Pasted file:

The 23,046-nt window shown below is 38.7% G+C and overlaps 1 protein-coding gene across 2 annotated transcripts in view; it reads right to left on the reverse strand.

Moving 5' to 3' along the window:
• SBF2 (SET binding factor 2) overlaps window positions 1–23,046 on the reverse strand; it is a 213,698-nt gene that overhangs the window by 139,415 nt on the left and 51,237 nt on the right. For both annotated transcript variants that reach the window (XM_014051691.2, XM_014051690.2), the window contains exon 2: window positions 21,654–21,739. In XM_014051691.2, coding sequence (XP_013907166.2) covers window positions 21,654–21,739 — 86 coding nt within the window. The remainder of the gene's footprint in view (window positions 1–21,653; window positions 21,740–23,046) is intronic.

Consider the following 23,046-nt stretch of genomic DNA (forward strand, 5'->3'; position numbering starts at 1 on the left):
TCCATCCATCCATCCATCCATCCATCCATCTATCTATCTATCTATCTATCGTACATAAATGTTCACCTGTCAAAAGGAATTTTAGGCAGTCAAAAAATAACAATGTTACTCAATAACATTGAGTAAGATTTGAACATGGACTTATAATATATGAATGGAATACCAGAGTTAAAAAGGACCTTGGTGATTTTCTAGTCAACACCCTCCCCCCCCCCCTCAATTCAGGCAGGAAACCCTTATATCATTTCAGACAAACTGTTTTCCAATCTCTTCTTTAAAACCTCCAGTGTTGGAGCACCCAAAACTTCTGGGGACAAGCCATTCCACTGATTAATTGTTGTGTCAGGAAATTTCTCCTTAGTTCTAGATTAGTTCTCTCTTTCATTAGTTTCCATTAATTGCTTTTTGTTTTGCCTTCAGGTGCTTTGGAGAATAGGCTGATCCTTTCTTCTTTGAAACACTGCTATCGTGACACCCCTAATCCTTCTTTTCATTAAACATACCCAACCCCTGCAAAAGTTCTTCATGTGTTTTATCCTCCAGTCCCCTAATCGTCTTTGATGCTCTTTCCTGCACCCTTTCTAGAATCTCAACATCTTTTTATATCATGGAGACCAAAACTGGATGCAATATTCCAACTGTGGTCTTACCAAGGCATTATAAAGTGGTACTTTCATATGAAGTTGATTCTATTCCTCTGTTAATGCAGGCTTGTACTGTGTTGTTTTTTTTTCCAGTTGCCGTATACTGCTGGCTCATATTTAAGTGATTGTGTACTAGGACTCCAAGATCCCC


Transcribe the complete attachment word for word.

The 23,046-nt window shown below is 38.7% G+C and overlaps 1 protein-coding gene across 2 annotated transcripts in view; it reads right to left on the reverse strand.

Moving 5' to 3' along the window:
• SBF2 (SET binding factor 2) overlaps window positions 1–23,046 on the reverse strand; it is a 213,698-nt gene that overhangs the window by 139,415 nt on the left and 51,237 nt on the right. For both annotated transcript variants that reach the window (XM_014051691.2, XM_014051690.2), the window contains exon 2: window positions 21,654–21,739. In XM_014051691.2, coding sequence (XP_013907166.2) covers window positions 21,654–21,739 — 86 coding nt within the window. The remainder of the gene's footprint in view (window positions 1–21,653; window positions 21,740–23,046) is intronic.

Consider the following 23,046-nt stretch of genomic DNA (forward strand, 5'->3'; position numbering starts at 1 on the left):
TCCATCCATCCATCCATCCATCCATCCATCTATCTATCTATCTATCTATCGTACATAAATGTTCACCTGTCAAAAGGAATTTTAGGCAGTCAAAAAATAACAATGTTACTCAATAACATTGAGTAAGATTTGAACATGGACTTATAATATATGAATGGAATACCAGAGTTAAAAAGGACCTTGGTGATTTTCTAGTCAACACCCTCCCCCCCCCCCTCAATTCAGGCAGGAAACCCTTATATCATTTCAGACAAACTGTTTTCCAATCTCTTCTTTAAAACCTCCAGTGTTGGAGCACCCAAAACTTCTGGGGACAAGCCATTCCACTGATTAATTGTTGTGTCAGGAAATTTCTCCTTAGTTCTAGATTAGTTCTCTCTTTCATTAGTTTCCATTAATTGCTTTTTGTTTTGCCTTCAGGTGCTTTGGAGAATAGGCTGATCCTTTCTTCTTTGAAACACTGCTATCGTGACACCCCTAATCCTTCTTTTCATTAAACATACCCAACCCCTGCAAAAGTTCTTCATGTGTTTTATCCTCCAGTCCCCTAATCGTCTTTGATGCTCTTTCCTGCACCCTTTCTAGAATCTCAACATCTTTTTATATCATGGAGACCAAAACTGGATGCAATATTCCAACTGTGGTCTTACCAAGGCATTATAAAGTGGTACTTTCATATGAAGTTGATTCTATTCCTCTGTTAATGCAGGCTTGTACTGTGTTGTTTTTTTTTCCAGTTGCCGTATACTGCTGGCTCATATTTAAGTGATTGTGTACTAGGACTCCAAGATCCCC